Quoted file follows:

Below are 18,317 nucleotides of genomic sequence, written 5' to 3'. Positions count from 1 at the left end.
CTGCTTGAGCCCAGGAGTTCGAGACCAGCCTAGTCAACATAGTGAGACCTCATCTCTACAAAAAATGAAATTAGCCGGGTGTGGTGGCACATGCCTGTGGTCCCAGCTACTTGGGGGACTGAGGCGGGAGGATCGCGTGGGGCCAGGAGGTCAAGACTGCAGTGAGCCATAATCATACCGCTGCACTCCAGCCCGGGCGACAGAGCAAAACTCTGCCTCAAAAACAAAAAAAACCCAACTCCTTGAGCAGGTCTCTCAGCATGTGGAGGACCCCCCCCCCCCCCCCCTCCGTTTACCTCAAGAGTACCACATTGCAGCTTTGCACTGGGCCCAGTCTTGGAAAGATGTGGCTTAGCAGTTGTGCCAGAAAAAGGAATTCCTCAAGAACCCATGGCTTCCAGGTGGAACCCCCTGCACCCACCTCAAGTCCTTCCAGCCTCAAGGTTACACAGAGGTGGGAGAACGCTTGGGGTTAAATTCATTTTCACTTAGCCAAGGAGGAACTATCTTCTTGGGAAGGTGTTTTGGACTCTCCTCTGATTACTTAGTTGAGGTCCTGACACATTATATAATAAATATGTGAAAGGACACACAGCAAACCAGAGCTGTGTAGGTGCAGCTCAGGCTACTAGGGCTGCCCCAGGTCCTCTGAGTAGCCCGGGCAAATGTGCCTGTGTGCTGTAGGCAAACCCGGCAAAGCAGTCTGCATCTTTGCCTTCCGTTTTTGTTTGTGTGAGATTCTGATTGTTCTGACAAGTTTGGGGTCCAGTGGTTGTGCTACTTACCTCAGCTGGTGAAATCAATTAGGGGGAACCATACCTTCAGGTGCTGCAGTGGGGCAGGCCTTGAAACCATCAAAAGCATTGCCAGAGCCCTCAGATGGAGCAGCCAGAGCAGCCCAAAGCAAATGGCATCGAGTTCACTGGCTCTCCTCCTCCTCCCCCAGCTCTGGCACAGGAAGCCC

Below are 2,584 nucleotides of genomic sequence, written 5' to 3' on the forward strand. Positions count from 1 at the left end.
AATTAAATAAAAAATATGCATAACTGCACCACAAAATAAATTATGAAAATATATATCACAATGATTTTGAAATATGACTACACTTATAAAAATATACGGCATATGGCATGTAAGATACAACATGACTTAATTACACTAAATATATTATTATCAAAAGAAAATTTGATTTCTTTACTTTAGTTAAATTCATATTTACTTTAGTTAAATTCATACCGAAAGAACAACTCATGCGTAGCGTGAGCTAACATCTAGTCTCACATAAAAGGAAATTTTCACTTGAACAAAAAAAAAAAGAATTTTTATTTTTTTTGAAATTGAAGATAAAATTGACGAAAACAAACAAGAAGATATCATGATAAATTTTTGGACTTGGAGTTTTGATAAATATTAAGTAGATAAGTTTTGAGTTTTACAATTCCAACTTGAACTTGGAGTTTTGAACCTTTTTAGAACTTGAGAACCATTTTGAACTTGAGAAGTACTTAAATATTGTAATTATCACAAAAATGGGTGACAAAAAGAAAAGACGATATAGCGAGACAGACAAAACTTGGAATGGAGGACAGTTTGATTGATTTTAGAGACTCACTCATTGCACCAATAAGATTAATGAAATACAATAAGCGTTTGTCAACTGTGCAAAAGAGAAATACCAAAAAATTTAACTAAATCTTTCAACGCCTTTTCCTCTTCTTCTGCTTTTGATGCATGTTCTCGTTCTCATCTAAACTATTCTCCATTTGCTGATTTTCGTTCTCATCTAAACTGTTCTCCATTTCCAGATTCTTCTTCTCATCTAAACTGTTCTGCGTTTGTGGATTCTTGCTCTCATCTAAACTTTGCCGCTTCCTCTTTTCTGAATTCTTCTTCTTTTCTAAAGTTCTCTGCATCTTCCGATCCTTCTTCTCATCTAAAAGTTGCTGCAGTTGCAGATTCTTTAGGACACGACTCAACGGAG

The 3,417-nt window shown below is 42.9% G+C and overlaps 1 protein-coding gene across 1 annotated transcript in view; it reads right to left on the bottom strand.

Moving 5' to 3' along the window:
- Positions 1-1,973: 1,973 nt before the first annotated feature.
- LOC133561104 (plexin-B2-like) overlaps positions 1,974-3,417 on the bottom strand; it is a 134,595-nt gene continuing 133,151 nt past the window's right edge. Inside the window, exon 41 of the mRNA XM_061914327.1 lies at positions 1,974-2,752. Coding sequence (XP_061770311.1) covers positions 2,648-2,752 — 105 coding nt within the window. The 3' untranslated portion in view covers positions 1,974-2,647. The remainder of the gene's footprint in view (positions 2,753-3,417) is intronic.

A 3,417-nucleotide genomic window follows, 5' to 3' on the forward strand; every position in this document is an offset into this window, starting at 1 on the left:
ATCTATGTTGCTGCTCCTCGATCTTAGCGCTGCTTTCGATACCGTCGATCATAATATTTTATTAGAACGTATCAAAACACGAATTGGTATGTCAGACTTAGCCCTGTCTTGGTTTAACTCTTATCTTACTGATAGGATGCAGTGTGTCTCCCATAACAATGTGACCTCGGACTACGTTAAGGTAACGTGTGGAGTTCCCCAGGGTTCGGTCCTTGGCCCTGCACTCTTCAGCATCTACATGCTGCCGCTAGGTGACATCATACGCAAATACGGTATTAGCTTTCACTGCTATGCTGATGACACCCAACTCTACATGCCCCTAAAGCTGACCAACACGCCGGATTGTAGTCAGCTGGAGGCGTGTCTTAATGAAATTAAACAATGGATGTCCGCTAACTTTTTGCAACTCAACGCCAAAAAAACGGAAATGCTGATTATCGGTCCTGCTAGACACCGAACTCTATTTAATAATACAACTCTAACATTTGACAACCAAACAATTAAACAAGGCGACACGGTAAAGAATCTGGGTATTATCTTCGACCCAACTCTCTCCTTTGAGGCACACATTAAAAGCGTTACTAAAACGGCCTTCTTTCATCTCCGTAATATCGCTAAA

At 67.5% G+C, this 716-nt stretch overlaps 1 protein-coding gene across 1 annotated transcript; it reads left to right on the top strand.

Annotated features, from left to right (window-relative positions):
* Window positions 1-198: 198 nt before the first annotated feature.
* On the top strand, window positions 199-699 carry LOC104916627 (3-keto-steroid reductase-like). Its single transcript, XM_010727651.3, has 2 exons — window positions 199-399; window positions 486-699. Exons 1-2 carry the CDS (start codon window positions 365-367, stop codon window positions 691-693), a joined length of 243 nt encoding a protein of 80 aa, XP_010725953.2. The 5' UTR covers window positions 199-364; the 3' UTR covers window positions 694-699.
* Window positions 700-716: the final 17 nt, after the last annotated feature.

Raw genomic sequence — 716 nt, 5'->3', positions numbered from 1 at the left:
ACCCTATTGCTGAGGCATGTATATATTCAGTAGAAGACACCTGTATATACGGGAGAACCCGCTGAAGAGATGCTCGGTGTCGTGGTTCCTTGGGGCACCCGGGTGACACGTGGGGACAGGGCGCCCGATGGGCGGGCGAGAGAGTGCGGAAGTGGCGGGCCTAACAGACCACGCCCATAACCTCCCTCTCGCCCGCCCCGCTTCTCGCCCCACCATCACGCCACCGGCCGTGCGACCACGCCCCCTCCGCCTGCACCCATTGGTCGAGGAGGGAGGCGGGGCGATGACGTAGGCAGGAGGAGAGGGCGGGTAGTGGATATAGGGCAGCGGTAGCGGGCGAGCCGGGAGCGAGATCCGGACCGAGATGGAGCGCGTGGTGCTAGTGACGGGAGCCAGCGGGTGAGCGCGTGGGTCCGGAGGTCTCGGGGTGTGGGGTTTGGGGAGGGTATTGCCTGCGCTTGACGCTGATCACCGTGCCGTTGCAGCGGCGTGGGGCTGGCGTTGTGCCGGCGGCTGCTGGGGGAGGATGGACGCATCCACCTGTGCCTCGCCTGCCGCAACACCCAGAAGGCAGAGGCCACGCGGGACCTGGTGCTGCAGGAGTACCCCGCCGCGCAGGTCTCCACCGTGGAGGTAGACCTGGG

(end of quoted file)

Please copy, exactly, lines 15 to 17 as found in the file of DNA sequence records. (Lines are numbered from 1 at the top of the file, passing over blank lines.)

* Window positions 700-716: the final 17 nt, after the last annotated feature.

Raw genomic sequence — 716 nt, 5'->3', positions numbered from 1 at the left:
ACCCTATTGCTGAGGCATGTATATATTCAGTAGAAGACACCTGTATATACGGGAGAACCCGCTGAAGAGATGCTCGGTGTCGTGGTTCCTTGGGGCACCCGGGTGACACGTGGGGACAGGGCGCCCGATGGGCGGGCGAGAGAGTGCGGAAGTGGCGGGCCTAACAGACCACGCCCATAACCTCCCTCTCGCCCGCCCCGCTTCTCGCCCCACCATCACGCCACCGGCCGTGCGACCACGCCCCCTCCGCCTGCACCCATTGGTCGAGGAGGGAGGCGGGGCGATGACGTAGGCAGGAGGAGAGGGCGGGTAGTGGATATAGGGCAGCGGTAGCGGGCGAGCCGGGAGCGAGATCCGGACCGAGATGGAGCGCGTGGTGCTAGTGACGGGAGCCAGCGGGTGAGCGCGTGGGTCCGGAGGTCTCGGGGTGTGGGGTTTGGGGAGGGTATTGCCTGCGCTTGACGCTGATCACCGTGCCGTTGCAGCGGCGTGGGGCTGGCGTTGTGCCGGCGGCTGCTGGGGGAGGATGGACGCATCCACCTGTGCCTCGCCTGCCGCAACACCCAGAAGGCAGAGGCCACGCGGGACCTGGTGCTGCAGGAGTACCCCGCCGCGCAGGTCTCCACCGTGGAGGTAGACCTGGG